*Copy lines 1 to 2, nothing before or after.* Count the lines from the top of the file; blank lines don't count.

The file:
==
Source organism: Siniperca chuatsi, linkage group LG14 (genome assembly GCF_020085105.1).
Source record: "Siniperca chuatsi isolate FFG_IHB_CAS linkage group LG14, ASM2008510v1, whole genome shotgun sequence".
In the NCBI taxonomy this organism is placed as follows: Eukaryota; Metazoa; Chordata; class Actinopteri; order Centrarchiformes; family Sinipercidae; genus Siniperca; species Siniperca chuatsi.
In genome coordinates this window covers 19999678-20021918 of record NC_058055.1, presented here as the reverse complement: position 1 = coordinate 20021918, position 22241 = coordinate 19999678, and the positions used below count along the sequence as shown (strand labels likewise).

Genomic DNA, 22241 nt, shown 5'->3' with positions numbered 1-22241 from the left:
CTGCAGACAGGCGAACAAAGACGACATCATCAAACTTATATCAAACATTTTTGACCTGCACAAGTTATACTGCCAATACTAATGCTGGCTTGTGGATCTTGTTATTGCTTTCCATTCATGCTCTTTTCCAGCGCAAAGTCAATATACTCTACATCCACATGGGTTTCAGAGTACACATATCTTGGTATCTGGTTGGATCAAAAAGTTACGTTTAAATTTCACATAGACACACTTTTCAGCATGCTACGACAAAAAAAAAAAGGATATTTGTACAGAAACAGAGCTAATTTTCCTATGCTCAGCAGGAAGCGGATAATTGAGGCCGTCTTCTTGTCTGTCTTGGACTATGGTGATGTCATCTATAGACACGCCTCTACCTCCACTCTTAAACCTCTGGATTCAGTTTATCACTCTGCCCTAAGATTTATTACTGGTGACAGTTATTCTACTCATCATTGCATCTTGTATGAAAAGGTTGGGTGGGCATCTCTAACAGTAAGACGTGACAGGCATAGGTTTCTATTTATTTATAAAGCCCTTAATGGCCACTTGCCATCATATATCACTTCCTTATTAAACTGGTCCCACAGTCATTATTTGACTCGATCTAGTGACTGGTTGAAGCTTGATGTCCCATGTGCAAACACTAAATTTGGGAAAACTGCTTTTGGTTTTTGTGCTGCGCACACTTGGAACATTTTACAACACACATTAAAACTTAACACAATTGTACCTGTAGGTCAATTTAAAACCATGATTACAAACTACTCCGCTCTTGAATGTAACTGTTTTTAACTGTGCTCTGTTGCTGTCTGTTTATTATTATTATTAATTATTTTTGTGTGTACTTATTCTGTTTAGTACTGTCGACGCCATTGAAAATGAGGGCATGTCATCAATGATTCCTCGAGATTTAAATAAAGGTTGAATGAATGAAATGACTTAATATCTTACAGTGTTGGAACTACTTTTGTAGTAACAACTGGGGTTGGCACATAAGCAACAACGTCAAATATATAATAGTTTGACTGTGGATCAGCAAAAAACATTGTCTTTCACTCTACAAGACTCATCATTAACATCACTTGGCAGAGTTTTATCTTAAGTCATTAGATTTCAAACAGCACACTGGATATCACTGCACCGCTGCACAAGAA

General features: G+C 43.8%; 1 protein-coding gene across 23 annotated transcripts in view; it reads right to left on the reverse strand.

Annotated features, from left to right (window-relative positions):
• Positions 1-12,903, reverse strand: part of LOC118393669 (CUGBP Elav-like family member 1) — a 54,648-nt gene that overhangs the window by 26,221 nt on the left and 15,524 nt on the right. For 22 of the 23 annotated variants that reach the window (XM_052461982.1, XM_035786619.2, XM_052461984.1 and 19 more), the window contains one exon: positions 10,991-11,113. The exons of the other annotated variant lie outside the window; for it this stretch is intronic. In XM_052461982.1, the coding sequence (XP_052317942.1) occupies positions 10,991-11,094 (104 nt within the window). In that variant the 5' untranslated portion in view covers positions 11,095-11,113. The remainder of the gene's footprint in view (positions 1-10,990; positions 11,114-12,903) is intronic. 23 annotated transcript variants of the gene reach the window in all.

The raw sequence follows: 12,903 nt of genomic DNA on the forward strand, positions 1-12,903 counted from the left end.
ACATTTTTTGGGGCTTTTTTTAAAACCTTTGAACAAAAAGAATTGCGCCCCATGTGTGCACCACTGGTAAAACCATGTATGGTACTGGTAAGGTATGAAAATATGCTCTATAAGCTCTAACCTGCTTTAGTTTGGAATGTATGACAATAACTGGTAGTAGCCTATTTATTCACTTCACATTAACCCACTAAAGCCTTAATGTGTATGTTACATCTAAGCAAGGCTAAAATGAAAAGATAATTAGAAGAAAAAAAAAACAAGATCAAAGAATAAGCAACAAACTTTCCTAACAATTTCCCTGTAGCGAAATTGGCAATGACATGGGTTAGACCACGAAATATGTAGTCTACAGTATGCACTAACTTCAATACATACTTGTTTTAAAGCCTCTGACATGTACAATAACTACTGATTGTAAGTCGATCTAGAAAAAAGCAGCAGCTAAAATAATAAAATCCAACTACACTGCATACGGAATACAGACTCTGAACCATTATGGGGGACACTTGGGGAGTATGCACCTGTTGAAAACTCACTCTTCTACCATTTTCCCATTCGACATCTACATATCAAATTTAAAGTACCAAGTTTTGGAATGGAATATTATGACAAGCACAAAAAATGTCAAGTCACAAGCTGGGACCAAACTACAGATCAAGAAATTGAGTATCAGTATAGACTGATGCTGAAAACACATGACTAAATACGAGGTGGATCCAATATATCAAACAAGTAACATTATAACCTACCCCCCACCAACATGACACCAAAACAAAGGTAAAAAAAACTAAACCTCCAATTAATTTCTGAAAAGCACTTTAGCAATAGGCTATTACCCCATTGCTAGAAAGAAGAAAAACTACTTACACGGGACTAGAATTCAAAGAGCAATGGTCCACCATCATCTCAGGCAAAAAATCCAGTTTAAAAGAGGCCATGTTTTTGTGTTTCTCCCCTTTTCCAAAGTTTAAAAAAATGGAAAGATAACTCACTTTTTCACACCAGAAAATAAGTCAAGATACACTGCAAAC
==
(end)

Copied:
Source organism: Siniperca chuatsi, linkage group LG14 (genome assembly GCF_020085105.1).
Source record: "Siniperca chuatsi isolate FFG_IHB_CAS linkage group LG14, ASM2008510v1, whole genome shotgun sequence".